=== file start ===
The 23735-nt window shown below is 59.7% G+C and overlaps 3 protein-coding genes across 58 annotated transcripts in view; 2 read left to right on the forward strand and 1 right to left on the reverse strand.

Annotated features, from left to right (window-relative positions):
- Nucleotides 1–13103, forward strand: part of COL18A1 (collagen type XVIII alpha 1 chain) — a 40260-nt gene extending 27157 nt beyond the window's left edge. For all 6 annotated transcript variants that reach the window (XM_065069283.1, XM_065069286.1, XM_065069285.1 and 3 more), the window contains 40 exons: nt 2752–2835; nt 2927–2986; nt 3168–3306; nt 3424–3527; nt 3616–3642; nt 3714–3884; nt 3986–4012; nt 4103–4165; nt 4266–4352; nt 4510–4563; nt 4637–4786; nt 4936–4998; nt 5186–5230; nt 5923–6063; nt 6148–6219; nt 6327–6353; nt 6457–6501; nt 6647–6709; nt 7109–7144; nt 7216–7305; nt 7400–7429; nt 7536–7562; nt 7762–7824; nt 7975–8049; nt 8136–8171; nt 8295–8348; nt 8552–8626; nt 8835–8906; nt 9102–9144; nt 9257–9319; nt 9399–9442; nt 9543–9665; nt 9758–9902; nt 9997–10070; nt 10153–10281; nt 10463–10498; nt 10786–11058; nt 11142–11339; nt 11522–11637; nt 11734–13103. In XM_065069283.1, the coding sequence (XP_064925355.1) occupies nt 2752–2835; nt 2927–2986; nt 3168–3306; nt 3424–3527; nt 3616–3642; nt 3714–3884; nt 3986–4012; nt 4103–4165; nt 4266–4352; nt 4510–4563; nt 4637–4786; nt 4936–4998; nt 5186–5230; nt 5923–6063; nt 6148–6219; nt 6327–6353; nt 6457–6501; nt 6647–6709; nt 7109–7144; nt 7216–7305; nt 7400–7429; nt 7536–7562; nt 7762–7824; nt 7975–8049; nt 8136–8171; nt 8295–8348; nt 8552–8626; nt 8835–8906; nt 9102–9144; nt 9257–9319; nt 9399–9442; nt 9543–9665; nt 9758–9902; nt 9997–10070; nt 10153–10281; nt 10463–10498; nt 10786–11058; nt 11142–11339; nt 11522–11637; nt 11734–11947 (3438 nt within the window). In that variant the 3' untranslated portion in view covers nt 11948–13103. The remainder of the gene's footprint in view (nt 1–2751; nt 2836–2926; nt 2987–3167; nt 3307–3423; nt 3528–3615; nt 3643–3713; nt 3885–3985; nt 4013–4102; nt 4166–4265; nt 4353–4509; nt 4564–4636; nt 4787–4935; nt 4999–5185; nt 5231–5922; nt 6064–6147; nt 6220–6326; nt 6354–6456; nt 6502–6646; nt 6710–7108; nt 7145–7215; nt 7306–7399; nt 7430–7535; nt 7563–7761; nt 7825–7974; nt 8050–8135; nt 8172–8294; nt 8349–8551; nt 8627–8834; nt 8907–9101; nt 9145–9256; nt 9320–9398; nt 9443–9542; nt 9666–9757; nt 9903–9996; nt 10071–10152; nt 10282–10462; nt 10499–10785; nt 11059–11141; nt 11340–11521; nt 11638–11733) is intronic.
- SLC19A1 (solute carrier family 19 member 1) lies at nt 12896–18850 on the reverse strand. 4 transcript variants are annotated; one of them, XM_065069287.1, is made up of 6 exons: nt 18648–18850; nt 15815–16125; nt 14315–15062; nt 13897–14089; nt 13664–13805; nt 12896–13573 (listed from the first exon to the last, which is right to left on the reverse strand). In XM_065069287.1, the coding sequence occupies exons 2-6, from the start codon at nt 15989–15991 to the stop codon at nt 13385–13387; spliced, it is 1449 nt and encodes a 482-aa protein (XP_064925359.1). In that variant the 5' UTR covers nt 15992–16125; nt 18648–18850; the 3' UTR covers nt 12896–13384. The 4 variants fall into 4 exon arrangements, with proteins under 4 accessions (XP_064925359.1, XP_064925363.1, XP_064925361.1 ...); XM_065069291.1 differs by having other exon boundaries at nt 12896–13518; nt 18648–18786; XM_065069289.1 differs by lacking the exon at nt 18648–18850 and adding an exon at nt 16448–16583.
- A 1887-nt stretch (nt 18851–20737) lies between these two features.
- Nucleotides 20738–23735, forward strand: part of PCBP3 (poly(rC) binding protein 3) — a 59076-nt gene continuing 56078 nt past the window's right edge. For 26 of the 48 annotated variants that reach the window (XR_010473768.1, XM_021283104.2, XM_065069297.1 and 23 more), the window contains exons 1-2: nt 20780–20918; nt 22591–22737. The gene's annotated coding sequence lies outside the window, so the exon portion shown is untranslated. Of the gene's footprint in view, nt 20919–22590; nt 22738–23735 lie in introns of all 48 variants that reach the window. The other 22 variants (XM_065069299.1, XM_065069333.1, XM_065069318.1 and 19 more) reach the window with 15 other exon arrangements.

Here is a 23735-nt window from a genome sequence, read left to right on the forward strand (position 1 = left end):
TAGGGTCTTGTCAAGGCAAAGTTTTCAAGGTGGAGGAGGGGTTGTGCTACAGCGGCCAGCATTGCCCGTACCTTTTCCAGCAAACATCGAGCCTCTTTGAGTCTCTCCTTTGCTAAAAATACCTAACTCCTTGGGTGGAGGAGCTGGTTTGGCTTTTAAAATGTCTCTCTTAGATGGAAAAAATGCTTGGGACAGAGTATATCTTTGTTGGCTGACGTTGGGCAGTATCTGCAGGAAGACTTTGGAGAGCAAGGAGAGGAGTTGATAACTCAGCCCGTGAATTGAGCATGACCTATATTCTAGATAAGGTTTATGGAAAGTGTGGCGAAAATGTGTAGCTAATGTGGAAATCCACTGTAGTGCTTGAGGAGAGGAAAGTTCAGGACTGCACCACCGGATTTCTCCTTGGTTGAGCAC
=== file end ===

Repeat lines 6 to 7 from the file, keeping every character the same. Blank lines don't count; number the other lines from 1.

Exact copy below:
- Nucleotides 20738–23735, forward strand: part of PCBP3 (poly(rC) binding protein 3) — a 59076-nt gene continuing 56078 nt past the window's right edge. For 26 of the 48 annotated variants that reach the window (XR_010473768.1, XM_021283104.2, XM_065069297.1 and 23 more), the window contains exons 1-2: nt 20780–20918; nt 22591–22737. The gene's annotated coding sequence lies outside the window, so the exon portion shown is untranslated. Of the gene's footprint in view, nt 20919–22590; nt 22738–23735 lie in introns of all 48 variants that reach the window. The other 22 variants (XM_065069299.1, XM_065069333.1, XM_065069318.1 and 19 more) reach the window with 15 other exon arrangements.

Here is a 23735-nt window from a genome sequence, read left to right on the forward strand (position 1 = left end):